For the first time in
Compare the automotive industry: a global giant like Toyota sets up a production factory in one country to serve many others. But the products and services of the telecoms industry can be only be used in the country of origin – until now.
Virtualisation enables telcos to produce products and services once for all subsidiaries across countries. This directly translates
The subsidiaries of a telecoms group will obtain the services and products they provide to their customers just as consumers download apps, photos or music from the cloud. This production structure is the common thread of many success stories such as Google, Facebook, WhatsApp, Instagram, Twitter or Netflix.
Thanks to network
• New services can be introduced at low cost. If the service fails commercially, licences are cancelled and the hardware can be used for other services.
• Thanks to common hardware basis, use of resources can be optimised across all services. At midnight on New Year’s Eve, resources that were used a few hours before for TV can now be used for messages.
• Using the same resources, data centres can be over-dimensioned. In
• Standardised hardware means computation power can be purchased at significantly lower cost.
• Building service as software lowers the market entry barriers for new vendors. This reduces production costs, enables new licensing models as well as innovative services.
This could solve many problems telcos are facing today, especially in the competition with OTTs. Time to market and cost for new products would be reduced significantly. Easier integration of services makes automation of multiple processes possible. The cost for failure is smaller, making innovation easier.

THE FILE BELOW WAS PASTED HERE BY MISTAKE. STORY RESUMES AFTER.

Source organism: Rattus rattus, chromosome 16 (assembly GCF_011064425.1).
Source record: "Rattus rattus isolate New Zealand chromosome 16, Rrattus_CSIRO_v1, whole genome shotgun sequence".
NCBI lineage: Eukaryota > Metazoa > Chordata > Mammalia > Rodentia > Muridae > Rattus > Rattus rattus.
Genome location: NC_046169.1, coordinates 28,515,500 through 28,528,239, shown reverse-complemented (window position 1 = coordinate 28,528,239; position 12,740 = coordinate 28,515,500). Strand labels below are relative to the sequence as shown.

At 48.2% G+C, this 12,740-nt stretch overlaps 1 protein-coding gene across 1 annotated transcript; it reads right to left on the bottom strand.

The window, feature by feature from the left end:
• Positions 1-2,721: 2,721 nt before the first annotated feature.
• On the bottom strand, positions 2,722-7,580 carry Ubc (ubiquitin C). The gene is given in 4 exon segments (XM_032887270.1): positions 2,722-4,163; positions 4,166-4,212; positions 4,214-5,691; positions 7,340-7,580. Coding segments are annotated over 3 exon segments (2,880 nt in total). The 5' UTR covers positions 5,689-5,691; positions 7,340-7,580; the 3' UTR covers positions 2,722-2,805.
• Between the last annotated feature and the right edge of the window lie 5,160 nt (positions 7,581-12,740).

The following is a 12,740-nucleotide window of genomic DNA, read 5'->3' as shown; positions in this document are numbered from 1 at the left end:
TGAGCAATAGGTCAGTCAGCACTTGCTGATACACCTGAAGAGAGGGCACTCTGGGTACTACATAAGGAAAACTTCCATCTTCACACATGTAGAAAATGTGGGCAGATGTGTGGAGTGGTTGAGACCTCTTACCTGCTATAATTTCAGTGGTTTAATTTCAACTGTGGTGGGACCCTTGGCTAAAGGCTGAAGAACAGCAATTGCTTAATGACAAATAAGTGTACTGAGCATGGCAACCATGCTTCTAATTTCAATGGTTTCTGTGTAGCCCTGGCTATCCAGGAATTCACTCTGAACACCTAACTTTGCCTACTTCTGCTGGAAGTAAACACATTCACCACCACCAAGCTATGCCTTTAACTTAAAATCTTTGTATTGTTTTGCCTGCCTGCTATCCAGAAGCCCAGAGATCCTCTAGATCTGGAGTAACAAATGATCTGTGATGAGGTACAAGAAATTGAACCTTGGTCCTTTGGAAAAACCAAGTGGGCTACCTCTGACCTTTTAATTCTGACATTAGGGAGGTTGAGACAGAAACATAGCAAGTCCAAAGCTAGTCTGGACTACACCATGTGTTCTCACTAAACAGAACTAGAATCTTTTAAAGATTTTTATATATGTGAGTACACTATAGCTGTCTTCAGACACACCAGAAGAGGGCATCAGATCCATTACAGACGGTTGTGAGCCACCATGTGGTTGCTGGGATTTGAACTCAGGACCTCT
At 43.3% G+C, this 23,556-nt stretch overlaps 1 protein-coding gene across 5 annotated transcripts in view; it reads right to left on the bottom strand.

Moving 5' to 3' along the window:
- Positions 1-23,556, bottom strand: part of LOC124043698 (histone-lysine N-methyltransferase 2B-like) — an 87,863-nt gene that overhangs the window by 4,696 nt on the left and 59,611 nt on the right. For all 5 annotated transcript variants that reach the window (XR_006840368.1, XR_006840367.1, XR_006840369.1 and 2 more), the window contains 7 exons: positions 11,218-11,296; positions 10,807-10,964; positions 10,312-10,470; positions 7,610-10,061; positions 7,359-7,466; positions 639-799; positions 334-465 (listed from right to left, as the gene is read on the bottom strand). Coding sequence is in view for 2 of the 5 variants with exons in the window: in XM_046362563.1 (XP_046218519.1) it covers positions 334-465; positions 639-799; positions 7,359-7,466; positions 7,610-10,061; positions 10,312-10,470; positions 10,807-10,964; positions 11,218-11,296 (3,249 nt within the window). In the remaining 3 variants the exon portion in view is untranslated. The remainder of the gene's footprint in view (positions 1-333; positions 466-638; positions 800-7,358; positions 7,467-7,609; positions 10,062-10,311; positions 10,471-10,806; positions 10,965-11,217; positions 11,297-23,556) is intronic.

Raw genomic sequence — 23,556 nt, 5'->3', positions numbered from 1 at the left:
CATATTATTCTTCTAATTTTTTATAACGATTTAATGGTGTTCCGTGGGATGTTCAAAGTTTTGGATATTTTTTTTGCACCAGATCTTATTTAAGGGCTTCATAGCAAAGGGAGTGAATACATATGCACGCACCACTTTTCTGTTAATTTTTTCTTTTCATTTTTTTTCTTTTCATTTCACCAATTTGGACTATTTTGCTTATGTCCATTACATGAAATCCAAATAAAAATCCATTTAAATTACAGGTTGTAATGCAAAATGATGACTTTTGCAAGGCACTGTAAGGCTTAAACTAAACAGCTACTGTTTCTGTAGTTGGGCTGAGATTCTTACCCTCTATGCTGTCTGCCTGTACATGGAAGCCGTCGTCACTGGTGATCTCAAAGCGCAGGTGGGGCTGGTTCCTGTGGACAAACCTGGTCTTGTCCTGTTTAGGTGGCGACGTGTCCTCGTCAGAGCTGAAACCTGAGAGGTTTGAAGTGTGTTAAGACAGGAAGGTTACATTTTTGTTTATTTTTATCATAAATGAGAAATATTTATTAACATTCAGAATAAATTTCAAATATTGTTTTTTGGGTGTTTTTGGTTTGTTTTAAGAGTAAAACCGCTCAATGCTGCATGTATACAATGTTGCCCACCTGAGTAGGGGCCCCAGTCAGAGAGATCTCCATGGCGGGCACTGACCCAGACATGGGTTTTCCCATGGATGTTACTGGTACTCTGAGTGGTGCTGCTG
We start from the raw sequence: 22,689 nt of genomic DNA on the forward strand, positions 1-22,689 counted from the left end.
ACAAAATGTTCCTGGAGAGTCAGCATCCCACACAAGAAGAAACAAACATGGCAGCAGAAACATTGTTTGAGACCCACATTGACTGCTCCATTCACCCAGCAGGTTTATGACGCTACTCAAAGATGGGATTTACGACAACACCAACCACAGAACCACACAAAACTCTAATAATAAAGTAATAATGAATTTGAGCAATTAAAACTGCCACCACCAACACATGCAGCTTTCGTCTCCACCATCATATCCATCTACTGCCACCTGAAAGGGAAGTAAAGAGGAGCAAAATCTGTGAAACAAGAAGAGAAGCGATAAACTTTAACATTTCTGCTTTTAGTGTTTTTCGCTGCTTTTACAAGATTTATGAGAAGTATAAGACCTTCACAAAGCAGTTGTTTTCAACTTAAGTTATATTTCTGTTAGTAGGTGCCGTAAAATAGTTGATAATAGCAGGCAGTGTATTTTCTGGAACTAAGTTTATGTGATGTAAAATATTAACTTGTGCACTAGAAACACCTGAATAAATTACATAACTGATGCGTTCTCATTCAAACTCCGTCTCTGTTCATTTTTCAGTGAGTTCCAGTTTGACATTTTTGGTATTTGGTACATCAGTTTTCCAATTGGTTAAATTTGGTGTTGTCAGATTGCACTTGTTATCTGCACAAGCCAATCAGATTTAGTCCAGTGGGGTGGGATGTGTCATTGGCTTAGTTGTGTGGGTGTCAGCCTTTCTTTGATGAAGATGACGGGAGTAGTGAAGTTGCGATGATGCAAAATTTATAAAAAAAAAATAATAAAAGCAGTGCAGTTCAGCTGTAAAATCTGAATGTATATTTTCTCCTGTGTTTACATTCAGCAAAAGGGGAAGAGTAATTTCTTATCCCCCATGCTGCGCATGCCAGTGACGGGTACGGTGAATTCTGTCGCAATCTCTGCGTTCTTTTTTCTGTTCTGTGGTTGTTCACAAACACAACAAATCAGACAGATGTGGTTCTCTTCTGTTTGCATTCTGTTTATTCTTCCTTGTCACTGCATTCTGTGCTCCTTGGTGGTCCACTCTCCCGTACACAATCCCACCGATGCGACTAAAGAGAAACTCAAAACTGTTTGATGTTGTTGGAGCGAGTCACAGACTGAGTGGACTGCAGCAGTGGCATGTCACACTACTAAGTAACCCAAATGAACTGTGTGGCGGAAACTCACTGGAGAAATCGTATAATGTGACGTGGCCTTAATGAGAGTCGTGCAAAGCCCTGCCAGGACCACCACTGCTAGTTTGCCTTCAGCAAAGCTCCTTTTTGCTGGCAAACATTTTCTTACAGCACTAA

Centralised production will cut production costs in half – thanks to a reduction of many production facilities to one and the technological advantages of unified production.
It is estimated that the transformation will take at least a decade to be executed. The new central production facility has to be built, and the services and customers migrated from the legacy platforms. Different points in the production platform’s lifetime cycle make this challenge a particularly delicate one.
Secondly, the cost development of the transformation phase affects the profitability of the entire project.
Be a brave leader. Telcos are typically steered with plans, often reflecting timespans of four or five years. It is important to set a top-down ambition level instead of arguing on a platform basis with single group subsidiaries about possible cost savings. Subsidiaries must cut planned re-investments that are no longer necessary in the light of the imminent
To keep legacy costs low and to reduce them steadily, it is important to shut down old platforms quickly. This will generate savings that can be used to absorb the additional spending for new infrastructure and transformation to some degree.
The most challenging part is getting the commitment of all stakeholders. For the
It’s a chance finally to escape the gridlock of falling revenues, increasing costs of complexity and rising substitutes. A chance to unleash synergies and to live up to one’s true potential. A chance to finally meet OTTs at eye level – or even above. And it is a way out of the threatening scenario of turning into a dumb bit-pipe.